Sunday, November 01, 2015

Smithee to chair Exoneration Commission

The Timothy Cole Exoneration Review Commission held an organizational meeting on Thursday and will meet again before the end of the year.

In addition to the members designated by statute, Chief Justice Nathan Hecht appointed former Harris County DA Carol Vance on behalf of the Texas Judicial Council, and Governor Abbott appointed Charles Eskridge, a prominent Houston attorney who helps vet federal judicial candidates for Senators Cornyn and Cruz and helped Anthony Graves seek Charles Sebesta's disbarment. (As luck would have it, your correspondent is an advisory member of the panel on behalf of the Innocence Project of Texas.)

I particularly enjoyed meeting Mr. Vance, whose name I've heard since my youthful days as a reporter, by which time he was already a living legend among Texas prosecutors. Having been appointed Harris County DA by John Connally then winning reelection, Vance served in that capacity from 1966 to 1979. Then in 1992, Ann Richards appointed him chairman of the Texas Department of Criminal Justice where he presided over its massive expansion. For the past twenty years, though, he's been a passionate prison-ministry advocate. An eponymous prison unit 30 miles from Houston is the site of the late Charles Colson's famed Inner-Change Freedom Initiative. (Vance is 82.) His reputation may be that of a "stormtrooper," as an attorney friend declared upon learning of his appointment. But that's neither the sense I got from his remarks to the group on Thursday, nor from our brief conversation, after which I left thinking he could end up being a really valuable addition to the group.

Most of the meeting consisted of brief overview presentations and introduction of staff and members. Senator Rodney Ellis and an ailing but game Ruth Jones-McClendon offered opening remarks. The Commission saw a compelling video on Tim Cole's posthumous exoneration and heard exoneree Richard Miles recount the story of a prosecutor hiding exculpatory evidence to convict him and the state bar giving the guy a pass. Forensic Science Commission Chairman Vincent DiMaio described the challenges distinguishing between real and junk science among traditional forensics.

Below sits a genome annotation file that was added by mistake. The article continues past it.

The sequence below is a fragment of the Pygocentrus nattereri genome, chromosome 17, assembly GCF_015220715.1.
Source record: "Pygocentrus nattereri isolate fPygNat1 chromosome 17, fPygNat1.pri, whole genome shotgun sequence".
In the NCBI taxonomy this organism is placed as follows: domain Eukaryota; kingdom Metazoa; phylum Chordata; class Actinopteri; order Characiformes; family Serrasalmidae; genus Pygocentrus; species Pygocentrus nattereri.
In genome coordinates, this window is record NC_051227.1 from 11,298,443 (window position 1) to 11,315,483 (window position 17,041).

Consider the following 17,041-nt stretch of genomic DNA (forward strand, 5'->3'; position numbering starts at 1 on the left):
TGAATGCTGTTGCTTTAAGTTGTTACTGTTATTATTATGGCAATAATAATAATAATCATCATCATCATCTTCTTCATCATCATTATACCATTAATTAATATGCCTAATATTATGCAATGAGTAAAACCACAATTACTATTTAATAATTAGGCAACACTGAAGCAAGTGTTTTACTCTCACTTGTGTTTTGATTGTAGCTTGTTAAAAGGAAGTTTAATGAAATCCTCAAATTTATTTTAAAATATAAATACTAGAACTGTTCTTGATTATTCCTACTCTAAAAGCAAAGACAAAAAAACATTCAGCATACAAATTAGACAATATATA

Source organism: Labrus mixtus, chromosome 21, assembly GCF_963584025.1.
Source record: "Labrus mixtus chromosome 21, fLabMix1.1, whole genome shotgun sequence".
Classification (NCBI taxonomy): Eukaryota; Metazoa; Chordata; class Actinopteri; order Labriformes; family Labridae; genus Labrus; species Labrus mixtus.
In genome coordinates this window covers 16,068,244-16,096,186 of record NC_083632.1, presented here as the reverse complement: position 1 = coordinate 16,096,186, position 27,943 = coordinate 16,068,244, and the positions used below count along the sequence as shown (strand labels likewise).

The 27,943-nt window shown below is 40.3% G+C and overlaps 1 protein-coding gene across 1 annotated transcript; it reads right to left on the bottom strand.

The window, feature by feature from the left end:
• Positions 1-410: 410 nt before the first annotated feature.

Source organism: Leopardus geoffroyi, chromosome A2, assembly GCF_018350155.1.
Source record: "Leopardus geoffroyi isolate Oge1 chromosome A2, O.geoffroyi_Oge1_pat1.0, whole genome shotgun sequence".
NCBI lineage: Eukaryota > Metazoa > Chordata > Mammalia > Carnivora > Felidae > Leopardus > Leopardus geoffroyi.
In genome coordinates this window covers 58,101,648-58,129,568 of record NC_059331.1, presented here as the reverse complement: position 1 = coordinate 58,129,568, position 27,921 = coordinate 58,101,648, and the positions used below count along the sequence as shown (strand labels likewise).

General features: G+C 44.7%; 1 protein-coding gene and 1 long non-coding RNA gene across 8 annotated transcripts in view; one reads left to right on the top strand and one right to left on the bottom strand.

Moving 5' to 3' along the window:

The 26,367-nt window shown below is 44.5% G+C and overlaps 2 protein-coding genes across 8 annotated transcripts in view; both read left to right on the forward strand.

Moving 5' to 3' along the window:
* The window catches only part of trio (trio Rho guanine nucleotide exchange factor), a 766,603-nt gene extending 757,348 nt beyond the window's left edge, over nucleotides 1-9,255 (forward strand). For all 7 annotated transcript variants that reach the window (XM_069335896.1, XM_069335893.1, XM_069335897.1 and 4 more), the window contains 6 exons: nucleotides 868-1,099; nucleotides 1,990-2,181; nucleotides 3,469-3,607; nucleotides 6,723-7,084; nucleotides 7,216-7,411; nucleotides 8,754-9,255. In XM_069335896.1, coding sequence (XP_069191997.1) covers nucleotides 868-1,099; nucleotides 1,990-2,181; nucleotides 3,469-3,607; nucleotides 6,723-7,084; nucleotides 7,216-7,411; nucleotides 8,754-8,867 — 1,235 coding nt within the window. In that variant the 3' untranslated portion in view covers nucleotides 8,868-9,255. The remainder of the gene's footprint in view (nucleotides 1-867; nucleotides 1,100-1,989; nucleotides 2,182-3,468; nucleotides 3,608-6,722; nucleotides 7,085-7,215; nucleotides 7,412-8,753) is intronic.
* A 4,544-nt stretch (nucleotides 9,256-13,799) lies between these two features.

The only real action taken by the Commission was to select a chair, which HB 48 declared would be selected by the group's members. State Rep. John Smithee of Amarillo offered to do the job and was handed the gavel by acclamation. Grits thinks he'll be an excellent leader for the group.  He's passionate about the issues - as Tim Cole's family was leaving toward the end of the meeting, Smithee stopped them and pledged that the commissioners would try to make them proud - and he has supported all the major innocence reforms at the Texas Legislature over the last several sessions.

As a bonus, as a House committee chairman and ally of the Speaker, perhaps Chairman Smithee will be in a position to shepherd reforms through the Calendars Committee, which for several sessions has functioned as a graveyard for reform bills like recording custodial interrogations. After all, the important thing in the end is not, "what does the commission recommend?," but "what does the Legislature pass?" The 11 recommendations from five years ago covered six major issue areas, all but one of which (recording interrogations) have been addressed by legislation in the intervening years.

The group has basically a year to come up with new recommendations to prevent false convictions, so of necessity they'll have to limit the issue areas on which they focus. IPOT produced a summary document for the commission suggesting potential areas of focus based on the group's statutory duties and the array of cases from 2010-present they've been charged with analyzing - it's not a set agenda but a starting point for discussion. In particular, IPOT hopes they'll issue recommendations on new areas which the 2010 Tim Cole Advisory Panel did not address, like reining in mendacious confidential informants and the pressure put on innocent defendants in less-serious cases to plead guilty because of pretrial detention. The commission has a big job ahead of it and I look forward to working with all these folks.

MORE: From the Amarillo Globe-News.

1 comment:

Anonymous said...

What exonerations have in common is dedicated people reviewing the evidence in a case and discovering incompatibilities with the truth. Believe it or not what governs the timing and information access is public records laws.

What I urge the commission to explore is the so old no one can remember why secrecy surrounding cases before they go to court. Although eye witness protection is important, a lot of evidence in a case could be exposed to the public before trial. For example audio or video recordings of an alleged crime, scientific tests results, etc.

Wrongful convictions flow from an imbalance in the flow of information. Improve access to certain types of information before trial and you won't have to worry as much about uninvolved public defenders or shady DA's.